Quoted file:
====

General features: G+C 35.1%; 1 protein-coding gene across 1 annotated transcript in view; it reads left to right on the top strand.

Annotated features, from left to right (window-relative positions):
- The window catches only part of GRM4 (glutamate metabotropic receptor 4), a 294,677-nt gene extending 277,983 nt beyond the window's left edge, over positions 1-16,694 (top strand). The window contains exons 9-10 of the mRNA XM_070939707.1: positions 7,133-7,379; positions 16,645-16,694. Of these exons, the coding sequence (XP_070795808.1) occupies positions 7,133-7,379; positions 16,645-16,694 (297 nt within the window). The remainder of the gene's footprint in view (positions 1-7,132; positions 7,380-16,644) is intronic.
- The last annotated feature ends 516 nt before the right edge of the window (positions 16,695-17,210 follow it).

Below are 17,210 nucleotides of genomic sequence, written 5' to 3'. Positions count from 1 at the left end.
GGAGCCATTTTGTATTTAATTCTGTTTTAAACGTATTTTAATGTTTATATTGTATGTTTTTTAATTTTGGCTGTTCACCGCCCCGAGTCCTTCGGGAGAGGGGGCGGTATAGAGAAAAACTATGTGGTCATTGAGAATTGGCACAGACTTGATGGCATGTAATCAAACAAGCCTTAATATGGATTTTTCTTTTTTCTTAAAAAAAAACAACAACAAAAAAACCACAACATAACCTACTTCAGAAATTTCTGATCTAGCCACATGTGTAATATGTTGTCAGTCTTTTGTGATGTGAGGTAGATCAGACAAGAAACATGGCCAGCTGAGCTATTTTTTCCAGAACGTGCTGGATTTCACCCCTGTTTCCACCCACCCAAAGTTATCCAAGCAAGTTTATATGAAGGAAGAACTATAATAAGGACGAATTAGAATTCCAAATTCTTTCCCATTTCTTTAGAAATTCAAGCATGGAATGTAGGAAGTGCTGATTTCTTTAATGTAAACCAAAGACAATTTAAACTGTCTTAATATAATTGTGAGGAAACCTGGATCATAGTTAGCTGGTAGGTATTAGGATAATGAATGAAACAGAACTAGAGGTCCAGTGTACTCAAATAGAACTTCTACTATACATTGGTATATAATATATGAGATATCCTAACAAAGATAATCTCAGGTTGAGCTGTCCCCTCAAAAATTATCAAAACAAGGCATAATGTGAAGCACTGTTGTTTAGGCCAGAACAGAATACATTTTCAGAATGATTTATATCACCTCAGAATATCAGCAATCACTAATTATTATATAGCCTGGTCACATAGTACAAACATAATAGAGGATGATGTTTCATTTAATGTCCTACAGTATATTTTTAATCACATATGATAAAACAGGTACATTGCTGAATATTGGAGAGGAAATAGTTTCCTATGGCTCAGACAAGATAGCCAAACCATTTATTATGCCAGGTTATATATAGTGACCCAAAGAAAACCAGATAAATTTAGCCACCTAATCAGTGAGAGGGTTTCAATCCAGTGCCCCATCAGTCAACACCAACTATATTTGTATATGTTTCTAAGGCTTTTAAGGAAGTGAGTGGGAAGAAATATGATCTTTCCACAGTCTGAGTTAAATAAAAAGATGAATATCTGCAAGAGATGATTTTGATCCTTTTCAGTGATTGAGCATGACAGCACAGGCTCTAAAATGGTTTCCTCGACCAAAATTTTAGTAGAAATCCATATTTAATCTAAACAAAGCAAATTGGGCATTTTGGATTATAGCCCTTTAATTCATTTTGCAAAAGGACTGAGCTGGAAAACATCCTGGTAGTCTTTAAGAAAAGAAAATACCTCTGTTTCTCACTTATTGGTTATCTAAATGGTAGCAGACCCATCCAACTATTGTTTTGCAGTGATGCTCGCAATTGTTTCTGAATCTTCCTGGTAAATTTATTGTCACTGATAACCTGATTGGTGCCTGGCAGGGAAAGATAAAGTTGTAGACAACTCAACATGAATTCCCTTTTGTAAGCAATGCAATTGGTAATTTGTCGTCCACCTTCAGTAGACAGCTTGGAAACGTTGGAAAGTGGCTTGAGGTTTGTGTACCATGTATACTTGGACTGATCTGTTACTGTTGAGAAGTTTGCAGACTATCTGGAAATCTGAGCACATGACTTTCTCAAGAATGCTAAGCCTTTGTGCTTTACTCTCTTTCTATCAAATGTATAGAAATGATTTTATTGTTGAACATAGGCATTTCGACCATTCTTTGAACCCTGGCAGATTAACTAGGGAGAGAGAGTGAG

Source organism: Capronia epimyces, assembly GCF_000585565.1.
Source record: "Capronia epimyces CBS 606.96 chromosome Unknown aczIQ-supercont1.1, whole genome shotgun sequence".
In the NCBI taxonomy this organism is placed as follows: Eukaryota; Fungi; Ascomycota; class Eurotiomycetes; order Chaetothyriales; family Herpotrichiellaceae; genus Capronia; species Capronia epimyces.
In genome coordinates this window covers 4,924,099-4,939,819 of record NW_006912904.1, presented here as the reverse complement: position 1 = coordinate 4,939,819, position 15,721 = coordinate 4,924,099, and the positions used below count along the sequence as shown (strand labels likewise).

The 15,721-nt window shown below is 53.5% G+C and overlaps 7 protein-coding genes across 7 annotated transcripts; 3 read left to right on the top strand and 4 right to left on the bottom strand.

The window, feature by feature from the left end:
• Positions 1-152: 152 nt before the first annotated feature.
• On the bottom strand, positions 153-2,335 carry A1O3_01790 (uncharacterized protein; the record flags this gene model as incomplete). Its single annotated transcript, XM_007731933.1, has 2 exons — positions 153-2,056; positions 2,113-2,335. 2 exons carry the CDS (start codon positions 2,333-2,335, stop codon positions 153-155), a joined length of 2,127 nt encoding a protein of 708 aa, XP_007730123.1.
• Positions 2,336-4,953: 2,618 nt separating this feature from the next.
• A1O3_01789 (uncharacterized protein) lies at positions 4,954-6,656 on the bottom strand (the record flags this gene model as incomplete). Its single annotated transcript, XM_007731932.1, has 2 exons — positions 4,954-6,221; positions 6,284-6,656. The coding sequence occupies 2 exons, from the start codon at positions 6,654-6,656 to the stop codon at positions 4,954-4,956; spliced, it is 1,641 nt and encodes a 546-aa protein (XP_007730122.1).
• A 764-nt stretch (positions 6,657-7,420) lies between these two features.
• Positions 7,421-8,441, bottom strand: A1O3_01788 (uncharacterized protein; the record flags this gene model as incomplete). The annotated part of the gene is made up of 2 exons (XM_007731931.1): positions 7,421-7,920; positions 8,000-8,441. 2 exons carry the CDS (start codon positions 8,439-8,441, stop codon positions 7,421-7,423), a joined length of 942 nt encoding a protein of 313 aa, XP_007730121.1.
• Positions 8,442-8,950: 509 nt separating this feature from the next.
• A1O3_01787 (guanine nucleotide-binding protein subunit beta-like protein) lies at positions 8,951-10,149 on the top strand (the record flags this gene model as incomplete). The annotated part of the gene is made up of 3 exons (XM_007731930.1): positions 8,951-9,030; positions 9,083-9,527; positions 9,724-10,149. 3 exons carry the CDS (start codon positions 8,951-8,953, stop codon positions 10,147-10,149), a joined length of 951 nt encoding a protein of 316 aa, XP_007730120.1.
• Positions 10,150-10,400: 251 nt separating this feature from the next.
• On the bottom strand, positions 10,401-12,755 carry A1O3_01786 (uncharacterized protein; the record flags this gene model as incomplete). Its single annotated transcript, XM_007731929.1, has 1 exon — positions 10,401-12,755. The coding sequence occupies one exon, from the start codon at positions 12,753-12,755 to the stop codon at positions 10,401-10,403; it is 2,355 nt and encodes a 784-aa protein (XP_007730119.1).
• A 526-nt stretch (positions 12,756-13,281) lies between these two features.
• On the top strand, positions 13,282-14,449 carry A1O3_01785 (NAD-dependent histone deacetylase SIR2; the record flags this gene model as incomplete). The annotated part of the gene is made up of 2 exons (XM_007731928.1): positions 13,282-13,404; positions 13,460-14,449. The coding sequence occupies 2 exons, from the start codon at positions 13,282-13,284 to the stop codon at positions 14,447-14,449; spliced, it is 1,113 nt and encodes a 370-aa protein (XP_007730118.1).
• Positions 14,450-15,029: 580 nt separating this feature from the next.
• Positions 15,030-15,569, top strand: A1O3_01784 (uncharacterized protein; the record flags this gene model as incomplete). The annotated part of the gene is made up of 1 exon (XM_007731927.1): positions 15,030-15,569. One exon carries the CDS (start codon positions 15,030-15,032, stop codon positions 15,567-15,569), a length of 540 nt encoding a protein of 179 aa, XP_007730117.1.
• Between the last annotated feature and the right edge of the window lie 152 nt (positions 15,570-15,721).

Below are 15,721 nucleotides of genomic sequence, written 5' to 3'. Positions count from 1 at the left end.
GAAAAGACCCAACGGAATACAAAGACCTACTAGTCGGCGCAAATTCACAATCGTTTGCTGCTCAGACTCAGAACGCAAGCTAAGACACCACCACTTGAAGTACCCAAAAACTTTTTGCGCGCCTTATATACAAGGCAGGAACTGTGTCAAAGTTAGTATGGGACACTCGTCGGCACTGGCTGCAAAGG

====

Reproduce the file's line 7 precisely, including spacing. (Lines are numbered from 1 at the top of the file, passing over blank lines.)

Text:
Source organism: Capronia epimyces, assembly GCF_000585565.1.